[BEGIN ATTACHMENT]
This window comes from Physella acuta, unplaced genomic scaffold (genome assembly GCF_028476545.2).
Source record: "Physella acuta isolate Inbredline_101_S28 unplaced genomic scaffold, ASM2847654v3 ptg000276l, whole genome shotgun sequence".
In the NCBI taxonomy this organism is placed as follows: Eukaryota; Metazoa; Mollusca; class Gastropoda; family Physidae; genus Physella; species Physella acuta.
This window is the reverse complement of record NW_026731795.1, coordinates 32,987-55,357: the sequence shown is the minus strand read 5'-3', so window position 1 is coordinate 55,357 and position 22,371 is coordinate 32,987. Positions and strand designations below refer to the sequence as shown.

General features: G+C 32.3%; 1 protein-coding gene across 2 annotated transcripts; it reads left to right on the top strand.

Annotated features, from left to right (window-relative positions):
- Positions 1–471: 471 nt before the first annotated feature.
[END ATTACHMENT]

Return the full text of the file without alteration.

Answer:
This window comes from Physella acuta, unplaced genomic scaffold (genome assembly GCF_028476545.2).
Source record: "Physella acuta isolate Inbredline_101_S28 unplaced genomic scaffold, ASM2847654v3 ptg000276l, whole genome shotgun sequence".
In the NCBI taxonomy this organism is placed as follows: Eukaryota; Metazoa; Mollusca; class Gastropoda; family Physidae; genus Physella; species Physella acuta.
This window is the reverse complement of record NW_026731795.1, coordinates 32,987-55,357: the sequence shown is the minus strand read 5'-3', so window position 1 is coordinate 55,357 and position 22,371 is coordinate 32,987. Positions and strand designations below refer to the sequence as shown.

General features: G+C 32.3%; 1 protein-coding gene across 2 annotated transcripts; it reads left to right on the top strand.

Annotated features, from left to right (window-relative positions):
- Positions 1–471: 471 nt before the first annotated feature.